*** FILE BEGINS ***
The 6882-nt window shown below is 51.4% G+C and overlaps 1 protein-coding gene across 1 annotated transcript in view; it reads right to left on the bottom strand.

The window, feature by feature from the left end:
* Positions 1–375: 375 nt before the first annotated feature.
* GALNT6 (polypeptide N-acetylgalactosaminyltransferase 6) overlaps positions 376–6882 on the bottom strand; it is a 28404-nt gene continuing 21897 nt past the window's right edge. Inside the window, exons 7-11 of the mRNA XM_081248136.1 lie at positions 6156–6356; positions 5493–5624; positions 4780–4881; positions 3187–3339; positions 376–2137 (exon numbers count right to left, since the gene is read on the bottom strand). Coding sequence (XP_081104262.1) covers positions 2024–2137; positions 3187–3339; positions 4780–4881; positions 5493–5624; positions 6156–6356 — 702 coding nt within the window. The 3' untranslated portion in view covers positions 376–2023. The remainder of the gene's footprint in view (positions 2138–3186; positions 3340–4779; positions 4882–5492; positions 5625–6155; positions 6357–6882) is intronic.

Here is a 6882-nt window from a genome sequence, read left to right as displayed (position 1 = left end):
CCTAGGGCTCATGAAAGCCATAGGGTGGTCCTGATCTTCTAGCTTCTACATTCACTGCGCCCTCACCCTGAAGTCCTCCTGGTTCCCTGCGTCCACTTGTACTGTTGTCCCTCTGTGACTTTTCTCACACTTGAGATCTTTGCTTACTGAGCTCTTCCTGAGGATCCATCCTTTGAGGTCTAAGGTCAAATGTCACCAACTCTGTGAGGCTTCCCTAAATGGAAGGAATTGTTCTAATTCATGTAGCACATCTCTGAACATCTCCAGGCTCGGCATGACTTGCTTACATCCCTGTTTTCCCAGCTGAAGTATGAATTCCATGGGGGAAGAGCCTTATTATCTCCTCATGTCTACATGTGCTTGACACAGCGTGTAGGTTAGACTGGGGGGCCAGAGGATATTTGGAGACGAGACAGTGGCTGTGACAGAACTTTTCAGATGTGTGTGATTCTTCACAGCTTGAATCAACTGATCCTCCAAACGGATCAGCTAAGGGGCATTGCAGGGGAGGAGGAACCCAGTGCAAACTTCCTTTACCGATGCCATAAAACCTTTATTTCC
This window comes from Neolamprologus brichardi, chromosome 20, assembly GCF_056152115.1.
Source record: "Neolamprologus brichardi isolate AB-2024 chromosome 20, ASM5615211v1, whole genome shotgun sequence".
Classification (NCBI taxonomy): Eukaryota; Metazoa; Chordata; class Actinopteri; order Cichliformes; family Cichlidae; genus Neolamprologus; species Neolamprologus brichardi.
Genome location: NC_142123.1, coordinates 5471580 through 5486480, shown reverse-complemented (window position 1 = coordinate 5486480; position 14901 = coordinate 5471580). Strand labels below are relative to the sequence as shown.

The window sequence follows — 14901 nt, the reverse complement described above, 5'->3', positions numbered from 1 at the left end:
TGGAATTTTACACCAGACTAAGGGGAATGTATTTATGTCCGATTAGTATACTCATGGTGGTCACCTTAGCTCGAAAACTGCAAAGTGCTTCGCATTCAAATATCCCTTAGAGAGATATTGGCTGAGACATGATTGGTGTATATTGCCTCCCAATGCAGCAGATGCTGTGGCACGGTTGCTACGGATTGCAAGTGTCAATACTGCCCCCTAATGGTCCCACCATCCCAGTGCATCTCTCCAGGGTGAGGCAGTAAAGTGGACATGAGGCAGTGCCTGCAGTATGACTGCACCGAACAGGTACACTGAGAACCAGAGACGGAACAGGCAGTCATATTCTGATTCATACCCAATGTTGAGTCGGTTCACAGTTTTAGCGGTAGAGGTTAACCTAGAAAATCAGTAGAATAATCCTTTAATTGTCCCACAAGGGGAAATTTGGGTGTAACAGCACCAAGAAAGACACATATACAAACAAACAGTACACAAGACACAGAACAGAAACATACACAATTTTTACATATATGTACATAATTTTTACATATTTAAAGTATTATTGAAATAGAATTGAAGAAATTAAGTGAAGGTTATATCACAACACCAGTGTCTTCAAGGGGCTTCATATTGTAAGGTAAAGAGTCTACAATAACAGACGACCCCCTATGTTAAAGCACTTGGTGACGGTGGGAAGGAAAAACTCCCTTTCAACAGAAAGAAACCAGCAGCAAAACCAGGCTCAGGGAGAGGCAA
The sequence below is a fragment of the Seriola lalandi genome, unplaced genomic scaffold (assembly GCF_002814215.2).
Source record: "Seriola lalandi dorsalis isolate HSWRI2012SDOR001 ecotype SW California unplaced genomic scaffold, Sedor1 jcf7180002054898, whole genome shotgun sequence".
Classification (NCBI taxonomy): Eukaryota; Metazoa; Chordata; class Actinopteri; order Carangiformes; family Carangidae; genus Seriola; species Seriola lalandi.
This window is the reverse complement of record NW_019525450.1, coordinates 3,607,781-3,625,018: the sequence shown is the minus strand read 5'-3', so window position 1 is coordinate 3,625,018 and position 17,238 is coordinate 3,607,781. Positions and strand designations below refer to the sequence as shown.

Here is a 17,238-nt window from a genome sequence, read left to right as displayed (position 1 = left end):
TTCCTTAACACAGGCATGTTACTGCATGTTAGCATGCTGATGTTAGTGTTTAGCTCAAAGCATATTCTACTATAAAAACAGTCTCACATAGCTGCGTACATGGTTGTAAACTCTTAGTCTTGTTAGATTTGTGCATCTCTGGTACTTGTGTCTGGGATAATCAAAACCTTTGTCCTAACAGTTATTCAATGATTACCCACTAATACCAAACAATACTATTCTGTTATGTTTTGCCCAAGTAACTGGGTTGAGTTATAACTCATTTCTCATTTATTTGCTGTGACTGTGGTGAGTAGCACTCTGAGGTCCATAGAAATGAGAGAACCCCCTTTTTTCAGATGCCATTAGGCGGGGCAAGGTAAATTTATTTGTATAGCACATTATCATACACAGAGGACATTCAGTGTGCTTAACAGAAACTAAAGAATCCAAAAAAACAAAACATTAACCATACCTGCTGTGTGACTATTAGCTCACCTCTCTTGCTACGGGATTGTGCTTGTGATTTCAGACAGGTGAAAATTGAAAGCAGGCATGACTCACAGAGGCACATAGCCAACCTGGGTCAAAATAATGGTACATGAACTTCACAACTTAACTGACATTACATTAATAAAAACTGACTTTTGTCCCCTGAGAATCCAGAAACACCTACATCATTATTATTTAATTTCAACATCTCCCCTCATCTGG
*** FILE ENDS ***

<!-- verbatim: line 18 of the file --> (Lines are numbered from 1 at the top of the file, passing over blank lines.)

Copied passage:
TTCCTTAACACAGGCATGTTACTGCATGTTAGCATGCTGATGTTAGTGTTTAGCTCAAAGCATATTCTACTATAAAAACAGTCTCACATAGCTGCGTACATGGTTGTAAACTCTTAGTCTTGTTAGATTTGTGCATCTCTGGTACTTGTGTCTGGGATAATCAAAACCTTTGTCCTAACAGTTATTCAATGATTACCCACTAATACCAAACAATACTATTCTGTTATGTTTTGCCCAAGTAACTGGGTTGAGTTATAACTCATTTCTCATTTATTTGCTGTGACTGTGGTGAGTAGCACTCTGAGGTCCATAGAAATGAGAGAACCCCCTTTTTTCAGATGCCATTAGGCGGGGCAAGGTAAATTTATTTGTATAGCACATTATCATACACAGAGGACATTCAGTGTGCTTAACAGAAACTAAAGAATCCAAAAAAACAAAACATTAACCATACCTGCTGTGTGACTATTAGCTCACCTCTCTTGCTACGGGATTGTGCTTGTGATTTCAGACAGGTGAAAATTGAAAGCAGGCATGACTCACAGAGGCACATAGCCAACCTGGGTCAAAATAATGGTACATGAACTTCACAACTTAACTGACATTACATTAATAAAAACTGACTTTTGTCCCCTGAGAATCCAGAAACACCTACATCATTATTATTTAATTTCAACATCTCCCCTCATCTGG